Re: A Bit OT - Just Made My First Pickup And It Works

"Mr. Green" <cliff@xxxxxxxxxxxxxxxxxxxxxxxxxxxxxxx> wrote in message news:423a1b13-2bce-46d7-a31a-2a0aad715d34@xxxxxxxxxxxxxxxxxxxxxxxxxxxxxx
On 22 May, 00:49, "Tony Done" <tonyd...@xxxxxxxxxxx> wrote:
"Mr. Green" <cl...@xxxxxxxxxxxxxxxxxxxxxxxxxxxxxxx> wrote in message


> On 19 May, 17:21, Charmed Snark <sn...@xxxxxxxxx> wrote:
>> Mr. Green expounded
>> innews:c75cd43f-8472-4046-80d0-b640e42ac082@xxxxxxxxxxxxxxxxxxxxxxxxxxx:

>> >> Thanks for the info, I will file it away in my very untidy mental
>> >> attic. I've been thinking that tonal properties of pickups are very
>> >> much a "fine print" aspect of pickup resistance among other things. >> >> I
>> >> tend to favour t
>> > he
>> >> low range, because I think it is easier to get good tone out of
>> >> bright pickup by eg mid-boosting than it is with a hot pickup by
>> >> trying to boost the highs. - But I judge pickups on their clean >> >> tone.
>> >> Absolutely the wors
>> > t
>> >> pickups I have ever tried have been hot humbuckers with alnico >> >> slugs,
>> >> the combination doesn't seem to work for some reason.

>> >> Tony D- Hide quoted text -

>> >> - Show quoted text -

>> > I agree, you've gotta have a good clean tone. I tried one of those
>> > Epiphone Gold Tops, with the P90s. Great clean neck tone, warm and
>> > clear. IMO it beat humbucker equipped Gibson LP hands down. For me
>> > 'buckers rarely have that crisp clear quality you get with a good
>> > single coil. Well I'm planning a pair of lowish output minibuckers.
>> > Around 7K with, small (3 mm dia x 16 mm long) alnico V poles and no
>> > metal work. If they work out, I may eventually build myself a tele
>> > body to fit them in.

>> > Green

>> Thanks for sharing your experience here. I'd like to try that myself
>> one day (does anybody know where I can buy some time?)

>> One thing I'd like to know is what you based your coil resistance
>> decisions on? Existing pickups that you admire? Presumably the
>> same guage copper wire with the same total dc resistance is a
>> way to arrive at the approx number of turns of wire. I don't
>> expect that "normal magnet wire" varies that much in ohms per foot,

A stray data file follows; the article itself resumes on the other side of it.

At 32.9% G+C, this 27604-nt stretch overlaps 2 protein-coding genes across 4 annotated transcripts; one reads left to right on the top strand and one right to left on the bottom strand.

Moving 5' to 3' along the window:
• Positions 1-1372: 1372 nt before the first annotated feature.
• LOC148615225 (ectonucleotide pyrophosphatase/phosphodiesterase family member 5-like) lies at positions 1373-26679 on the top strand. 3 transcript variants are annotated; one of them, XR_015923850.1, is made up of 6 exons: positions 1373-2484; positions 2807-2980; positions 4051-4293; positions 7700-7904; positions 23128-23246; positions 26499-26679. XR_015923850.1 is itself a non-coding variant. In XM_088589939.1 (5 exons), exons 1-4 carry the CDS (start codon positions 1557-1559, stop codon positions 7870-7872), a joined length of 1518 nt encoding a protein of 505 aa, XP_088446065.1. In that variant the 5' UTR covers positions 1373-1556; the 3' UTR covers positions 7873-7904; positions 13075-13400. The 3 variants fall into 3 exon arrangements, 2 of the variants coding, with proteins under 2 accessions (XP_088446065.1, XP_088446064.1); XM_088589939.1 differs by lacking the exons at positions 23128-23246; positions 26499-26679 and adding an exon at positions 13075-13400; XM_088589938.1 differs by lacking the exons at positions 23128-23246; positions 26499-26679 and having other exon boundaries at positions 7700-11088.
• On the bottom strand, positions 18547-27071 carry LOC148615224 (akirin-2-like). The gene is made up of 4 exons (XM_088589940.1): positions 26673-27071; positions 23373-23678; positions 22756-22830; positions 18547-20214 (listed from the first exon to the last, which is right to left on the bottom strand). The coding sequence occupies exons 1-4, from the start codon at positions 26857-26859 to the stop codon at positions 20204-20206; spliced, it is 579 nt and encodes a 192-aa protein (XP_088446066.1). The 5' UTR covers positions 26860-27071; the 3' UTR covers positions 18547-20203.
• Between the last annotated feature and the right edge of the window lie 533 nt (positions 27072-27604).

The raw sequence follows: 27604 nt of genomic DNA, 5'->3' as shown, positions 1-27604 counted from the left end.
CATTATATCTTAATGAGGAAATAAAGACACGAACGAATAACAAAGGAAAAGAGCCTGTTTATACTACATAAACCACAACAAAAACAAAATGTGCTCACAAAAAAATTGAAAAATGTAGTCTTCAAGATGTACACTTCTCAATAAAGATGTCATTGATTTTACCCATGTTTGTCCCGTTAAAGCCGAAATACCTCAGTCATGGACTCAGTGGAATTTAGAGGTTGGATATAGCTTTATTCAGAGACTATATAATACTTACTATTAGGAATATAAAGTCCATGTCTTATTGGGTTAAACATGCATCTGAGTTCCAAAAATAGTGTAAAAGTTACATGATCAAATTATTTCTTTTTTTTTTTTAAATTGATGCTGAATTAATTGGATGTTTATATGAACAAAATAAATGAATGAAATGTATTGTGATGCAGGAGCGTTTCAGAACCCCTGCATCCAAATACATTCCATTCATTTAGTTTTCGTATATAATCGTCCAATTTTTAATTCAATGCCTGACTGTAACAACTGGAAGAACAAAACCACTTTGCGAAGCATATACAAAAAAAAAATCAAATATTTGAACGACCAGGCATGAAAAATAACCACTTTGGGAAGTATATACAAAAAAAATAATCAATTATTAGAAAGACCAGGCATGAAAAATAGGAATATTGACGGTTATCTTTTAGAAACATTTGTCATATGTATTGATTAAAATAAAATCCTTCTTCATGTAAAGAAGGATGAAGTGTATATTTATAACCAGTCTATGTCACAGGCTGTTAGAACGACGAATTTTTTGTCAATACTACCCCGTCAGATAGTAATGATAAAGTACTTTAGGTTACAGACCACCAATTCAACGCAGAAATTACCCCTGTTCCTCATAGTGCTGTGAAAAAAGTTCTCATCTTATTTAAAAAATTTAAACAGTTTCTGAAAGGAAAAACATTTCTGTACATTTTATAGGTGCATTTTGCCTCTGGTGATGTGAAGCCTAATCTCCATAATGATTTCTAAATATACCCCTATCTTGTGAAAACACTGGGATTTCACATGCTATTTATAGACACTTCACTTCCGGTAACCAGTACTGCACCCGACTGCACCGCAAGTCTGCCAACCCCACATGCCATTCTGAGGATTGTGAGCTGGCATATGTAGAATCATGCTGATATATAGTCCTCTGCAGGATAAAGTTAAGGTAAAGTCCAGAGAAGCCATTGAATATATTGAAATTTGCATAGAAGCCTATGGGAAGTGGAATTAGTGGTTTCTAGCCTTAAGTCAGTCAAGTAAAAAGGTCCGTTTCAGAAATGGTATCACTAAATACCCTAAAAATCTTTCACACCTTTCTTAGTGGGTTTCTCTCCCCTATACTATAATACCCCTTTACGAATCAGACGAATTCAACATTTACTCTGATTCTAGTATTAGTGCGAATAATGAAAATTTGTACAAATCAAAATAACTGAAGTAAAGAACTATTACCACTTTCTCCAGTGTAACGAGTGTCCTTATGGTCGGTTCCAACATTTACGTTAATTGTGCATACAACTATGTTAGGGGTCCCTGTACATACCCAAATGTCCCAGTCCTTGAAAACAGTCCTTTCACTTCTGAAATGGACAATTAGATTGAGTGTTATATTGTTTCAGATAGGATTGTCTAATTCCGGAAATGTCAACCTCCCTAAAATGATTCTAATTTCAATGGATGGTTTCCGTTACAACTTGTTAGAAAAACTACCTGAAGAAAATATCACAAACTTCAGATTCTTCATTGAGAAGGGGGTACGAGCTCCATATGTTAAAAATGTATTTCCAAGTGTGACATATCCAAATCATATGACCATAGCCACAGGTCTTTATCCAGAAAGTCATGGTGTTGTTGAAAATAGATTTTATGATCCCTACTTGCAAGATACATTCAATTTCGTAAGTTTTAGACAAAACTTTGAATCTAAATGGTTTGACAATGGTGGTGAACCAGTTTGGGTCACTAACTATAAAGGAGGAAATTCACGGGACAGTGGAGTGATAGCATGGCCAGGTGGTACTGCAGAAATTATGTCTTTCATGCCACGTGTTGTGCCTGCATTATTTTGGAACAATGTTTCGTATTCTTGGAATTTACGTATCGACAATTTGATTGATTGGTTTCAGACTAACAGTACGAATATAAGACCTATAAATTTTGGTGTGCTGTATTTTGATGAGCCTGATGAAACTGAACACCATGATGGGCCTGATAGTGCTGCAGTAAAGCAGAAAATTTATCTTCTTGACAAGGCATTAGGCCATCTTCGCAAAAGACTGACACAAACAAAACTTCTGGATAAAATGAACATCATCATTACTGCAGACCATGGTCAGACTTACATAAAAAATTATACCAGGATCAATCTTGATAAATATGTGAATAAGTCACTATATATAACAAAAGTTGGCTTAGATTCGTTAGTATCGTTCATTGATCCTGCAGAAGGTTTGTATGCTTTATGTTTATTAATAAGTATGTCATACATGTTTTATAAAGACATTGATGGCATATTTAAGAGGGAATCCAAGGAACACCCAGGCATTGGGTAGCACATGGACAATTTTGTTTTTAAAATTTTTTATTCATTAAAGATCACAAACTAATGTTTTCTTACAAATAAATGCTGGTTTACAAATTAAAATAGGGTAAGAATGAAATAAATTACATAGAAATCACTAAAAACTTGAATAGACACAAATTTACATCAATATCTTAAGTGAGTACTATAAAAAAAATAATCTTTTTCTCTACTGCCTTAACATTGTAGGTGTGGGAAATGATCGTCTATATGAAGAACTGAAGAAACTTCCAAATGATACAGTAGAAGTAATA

>> though I suppose it is a parameter available in the ordering
>> info (I've always used surplus for other projects- for this I
>> would order it as you did).

> I knew I wanted a single coil which was hotter than my stock strat
> (5.8K) but not as dark as a P90.

My ISP is playing up, so if you can see this can you respond, just as a

I'm attracted to underwound P90s as a concept for the reasons you give, plus
the adjustable pole pieces, about which I am paranoid.

Something interesting I noticed re string-to-string balance the other day
while messing with my homemade reso pickup. This has a single coil taken
from a hot humbucker, with short alnico slugs, mounted under the brass reso
coverplate. Above the coverplate, to act as a "bridge" between the strings
and the pickup are some button magnets. With ceramic buttons, I had to make
some adjustments to their position to stop the 2nd string sounding too hot
compared with the wound third. When I replaced them with rare earth buttons
string-to-string balance was perfect with the buttons symmetrically placed
under the strings. I have no idea why this should be, maybe some kind of
magnetic saturation effect, but I plan on looking into it with flat-pole
electric guitar pickups.

Tony D- Hide quoted text -

- Show quoted text -

Interesting that you should mention adjustable pole pieces. I made my
pickup with level poles, the string to string response seems more even
than the old vintage staggered arrangement. Until now, I hadn't really
noticed how much more prominent the plain G was with those old
staggered poles.

Sounds like you've put a lot of work into that reso pickup. As Snark
was saying, well probably be tickering with our tones for ever.

Cheers, Green

I come from 35 years of only playing acoustics, so I have a major issue with what I perceive as poor string-to-string balance in electrics. For the benefit of those who don't know, the vintage stagger was designed for a wound 3rd string, but most modern players use a plain third which produces a bigger output. The stagger I use for a plain third string set is about 123123, where 3 is about 1/16" higher than 1, but it depends on the pickup. For a plain third it goes about 123413.

I've been messing with pickup systems for resos for years now, and I'm happy enough with the current system. This is an example of the "under cover" magnetic on my old National, just the amplified sound, no direct micing of the guitar, "Hard Time Playing This":

Yeah, tone tinkering is a hobby in itself.

Tony D